As a result of this technology, physicians could view precise and small tissues in areas like the brain without causing discomfort to the patient. CT also led scientists and engineers to conduct new research into how the computer could be used to make better images of body structures.
Magnetic resonance imaging
Although magnetic resonance imaging (MRI) dates back to 1946, it was used primarily to study atoms and molecules and to identify their properties. In 1978, the first commercial MRI scanner was available, but it was not until the 1980s that MRI became a useful tool for looking into the human body. MRI works by using a huge magnet to create a magnetic field around the patient. This field causes protons in the patient's body to “line up” in a uniform formation. A radio pulse is then sent through the patient, which results in the protons being knocked out of alignment. When the radio pulse is turned off, the protons create a faint but recordable pulse as they spin or spiral back into position. A computer is used to turn these signals into images.
This nonradiological technique has many benefits. It does not use ionizing radiation, which can be harmful to humans. In addition, it has superb low-contrast resolution, allowing radiologists to view and diagnose a wider range of diseases and injuries within the patient, including brain tumors and carotid artery obstructions. More recent advances in MRI technology are allowing scientists to look into how the brain actually functions.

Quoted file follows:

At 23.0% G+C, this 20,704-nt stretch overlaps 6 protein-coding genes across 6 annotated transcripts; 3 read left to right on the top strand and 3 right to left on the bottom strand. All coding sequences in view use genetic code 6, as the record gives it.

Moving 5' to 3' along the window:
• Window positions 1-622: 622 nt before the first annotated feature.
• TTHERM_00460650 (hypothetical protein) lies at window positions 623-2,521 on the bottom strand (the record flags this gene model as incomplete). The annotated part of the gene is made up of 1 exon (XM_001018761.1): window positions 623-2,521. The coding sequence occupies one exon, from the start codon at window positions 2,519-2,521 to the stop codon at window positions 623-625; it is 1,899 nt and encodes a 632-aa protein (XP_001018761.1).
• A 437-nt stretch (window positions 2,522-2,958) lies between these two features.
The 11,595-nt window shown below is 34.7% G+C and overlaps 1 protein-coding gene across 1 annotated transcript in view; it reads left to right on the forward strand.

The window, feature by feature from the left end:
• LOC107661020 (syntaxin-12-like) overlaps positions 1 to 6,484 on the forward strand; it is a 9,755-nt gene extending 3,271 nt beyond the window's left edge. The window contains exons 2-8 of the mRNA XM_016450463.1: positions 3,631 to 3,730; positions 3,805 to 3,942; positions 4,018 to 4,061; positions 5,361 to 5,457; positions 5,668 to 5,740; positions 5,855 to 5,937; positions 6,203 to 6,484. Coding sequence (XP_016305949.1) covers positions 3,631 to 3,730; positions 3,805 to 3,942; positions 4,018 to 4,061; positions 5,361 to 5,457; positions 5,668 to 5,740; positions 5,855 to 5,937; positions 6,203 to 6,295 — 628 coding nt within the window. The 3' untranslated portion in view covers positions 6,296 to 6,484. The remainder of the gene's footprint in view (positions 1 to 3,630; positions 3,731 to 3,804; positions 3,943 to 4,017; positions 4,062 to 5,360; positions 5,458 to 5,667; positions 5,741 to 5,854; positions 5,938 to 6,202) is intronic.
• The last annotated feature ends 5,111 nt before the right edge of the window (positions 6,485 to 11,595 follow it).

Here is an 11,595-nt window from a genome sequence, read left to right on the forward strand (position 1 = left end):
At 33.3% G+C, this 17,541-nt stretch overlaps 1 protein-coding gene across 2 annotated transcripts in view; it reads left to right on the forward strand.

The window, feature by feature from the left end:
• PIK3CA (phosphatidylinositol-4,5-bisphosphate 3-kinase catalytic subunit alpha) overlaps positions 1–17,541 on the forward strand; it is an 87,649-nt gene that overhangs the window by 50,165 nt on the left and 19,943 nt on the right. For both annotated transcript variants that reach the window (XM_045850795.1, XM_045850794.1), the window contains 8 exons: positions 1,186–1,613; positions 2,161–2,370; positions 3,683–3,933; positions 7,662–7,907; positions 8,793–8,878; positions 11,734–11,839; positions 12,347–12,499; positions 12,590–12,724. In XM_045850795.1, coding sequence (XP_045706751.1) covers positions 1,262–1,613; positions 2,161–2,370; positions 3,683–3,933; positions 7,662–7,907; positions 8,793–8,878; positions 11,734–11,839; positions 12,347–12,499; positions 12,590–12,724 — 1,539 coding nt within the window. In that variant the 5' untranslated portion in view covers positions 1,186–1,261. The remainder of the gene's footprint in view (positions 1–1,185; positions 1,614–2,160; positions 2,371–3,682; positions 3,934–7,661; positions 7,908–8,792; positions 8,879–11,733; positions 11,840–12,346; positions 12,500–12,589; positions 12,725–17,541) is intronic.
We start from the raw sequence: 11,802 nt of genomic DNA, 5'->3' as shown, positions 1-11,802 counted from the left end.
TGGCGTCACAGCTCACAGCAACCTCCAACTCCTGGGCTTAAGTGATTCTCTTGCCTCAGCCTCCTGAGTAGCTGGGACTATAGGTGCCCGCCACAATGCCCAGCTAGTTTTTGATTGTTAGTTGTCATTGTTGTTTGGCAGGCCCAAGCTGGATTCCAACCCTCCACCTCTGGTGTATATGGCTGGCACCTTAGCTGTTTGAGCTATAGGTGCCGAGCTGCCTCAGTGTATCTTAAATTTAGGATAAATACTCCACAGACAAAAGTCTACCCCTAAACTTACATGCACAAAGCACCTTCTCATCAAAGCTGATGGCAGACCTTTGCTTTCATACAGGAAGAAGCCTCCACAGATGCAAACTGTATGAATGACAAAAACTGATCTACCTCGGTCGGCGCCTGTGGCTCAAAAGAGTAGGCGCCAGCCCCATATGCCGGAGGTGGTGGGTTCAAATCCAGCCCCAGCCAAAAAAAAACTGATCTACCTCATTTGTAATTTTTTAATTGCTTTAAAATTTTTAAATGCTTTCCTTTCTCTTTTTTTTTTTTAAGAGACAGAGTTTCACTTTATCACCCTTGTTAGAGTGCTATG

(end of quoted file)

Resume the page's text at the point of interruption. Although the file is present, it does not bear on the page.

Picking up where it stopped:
Positron emission tomography
Positron emission tomography (PET) and single photon emission computed tomography (SPECT) are two more technologies that rely on computers. PET has been used primarily to study the dynamics of the human body. In other words, not just to see images, but to understand the processes that go on in certain areas of the body. For example, radioisotopes (naturally occurring or artificially developed radioactive substances) injected into a patient can be imaged through PET computerized technology, allowing scientists to watch how metabolism works in the brain and other parts of the body. With this technology, scientists can watch glucose metabolism, oxygen consumption, blood flow, and drug interactions.
SPECT uses radionuclides (radioactive atoms) to produce images similar to CT scans, but in much more precise three-dimensional images. The use of dual cameras, one above and one below the patient, enables radiologists to obtain simultaneous images that are then processed by computers to provide improved resolution of a structure in less time. In addition, small organs, like thyroid glands, can be better imaged for both diagnosis and research.
Interventional radiology is one of the more recent developments in radiology. As a subspecialty, it has evolved from a purely diagnostic application to a therapeutic specialty involving such procedures as balloon dilation of arteries, drainage of abscesses, removal of gallstones, and treatment of benign and malignant structures.
Interventional radiologists, who often work closely with surgeons, use a number of imaging tools to perform procedures like image-guided needle biopsy (removal of tissue or fluids) and percutaneous (through the skin) needle biopsy of thoracic lesions. These procedures rely heavily on the development of imaging technologies like CT and various instruments such as catheters and guide wires. Advantages of interventional radiology over surgery include reduced need for anesthesia, shorter time to perform procedures, and improved therapeutic results.